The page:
About eighteen months ago, I moved from the UK to Australia. After spending almost the entirety of my 20s in London, I felt lost as soon as I left the place. Our 20s are typically the years we spend looking for ourselves. London is where I went through that process. Along the way, my identity super-glued itself to where I lived; by the time I turned 30, I lost all flexibility: London became the only place I could feel uniquely myself. It was no surprise that my departure triggered a crisis of the self; suddenly, I felt porous, as if I could either morph into a different, unrecognisable person, or even disappear completely. During the early months, I did walk around as though I had actually evaporated–melted into air. To will myself back, I turned to my favourite works of art; books, records, paintings, and photographs. They became the most potent ways to connect with who I am.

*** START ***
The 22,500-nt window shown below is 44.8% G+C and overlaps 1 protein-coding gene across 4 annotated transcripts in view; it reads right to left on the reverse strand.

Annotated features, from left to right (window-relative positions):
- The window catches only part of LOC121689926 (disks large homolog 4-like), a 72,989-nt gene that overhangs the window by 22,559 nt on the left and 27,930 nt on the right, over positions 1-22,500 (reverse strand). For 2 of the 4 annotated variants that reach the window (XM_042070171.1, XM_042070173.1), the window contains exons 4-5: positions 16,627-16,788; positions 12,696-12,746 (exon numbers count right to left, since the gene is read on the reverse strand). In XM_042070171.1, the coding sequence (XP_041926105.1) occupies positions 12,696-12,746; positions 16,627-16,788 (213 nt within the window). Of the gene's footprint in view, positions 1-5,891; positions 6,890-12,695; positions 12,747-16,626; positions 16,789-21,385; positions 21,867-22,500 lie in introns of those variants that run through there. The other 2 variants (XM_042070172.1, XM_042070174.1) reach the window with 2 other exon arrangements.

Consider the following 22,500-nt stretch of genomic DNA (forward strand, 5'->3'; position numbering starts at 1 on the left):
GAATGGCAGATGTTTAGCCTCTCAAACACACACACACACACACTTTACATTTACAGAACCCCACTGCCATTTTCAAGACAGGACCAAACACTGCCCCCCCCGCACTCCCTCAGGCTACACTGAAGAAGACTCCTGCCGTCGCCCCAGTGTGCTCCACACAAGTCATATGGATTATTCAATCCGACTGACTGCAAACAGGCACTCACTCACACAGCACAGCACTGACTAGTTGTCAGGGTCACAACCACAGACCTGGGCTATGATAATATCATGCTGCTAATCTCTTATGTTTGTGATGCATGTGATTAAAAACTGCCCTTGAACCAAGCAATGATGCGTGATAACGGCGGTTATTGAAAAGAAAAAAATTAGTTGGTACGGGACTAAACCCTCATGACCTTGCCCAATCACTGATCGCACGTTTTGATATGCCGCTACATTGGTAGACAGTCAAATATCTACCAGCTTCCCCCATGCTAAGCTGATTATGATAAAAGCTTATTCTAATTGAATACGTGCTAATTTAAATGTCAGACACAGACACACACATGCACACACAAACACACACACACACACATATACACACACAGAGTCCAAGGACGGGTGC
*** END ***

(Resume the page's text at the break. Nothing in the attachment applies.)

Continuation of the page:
“Tangled Up In Blue,” by Bob Dylan, is possibly my favourite ever song (it’s neck and neck with another; “The Golden Age of Aviation,” by The Lucksmiths). It’s a genius abstract narrative of a decaying relationship told with a blend of first and third person. From verse to verse, Dylan’s leaps of perspective–from his to his wife’s–remind me how important it is to nurture my elasticity; to stay in touch with who I am, but not to hold on to a fixed, unmovable idea of the self.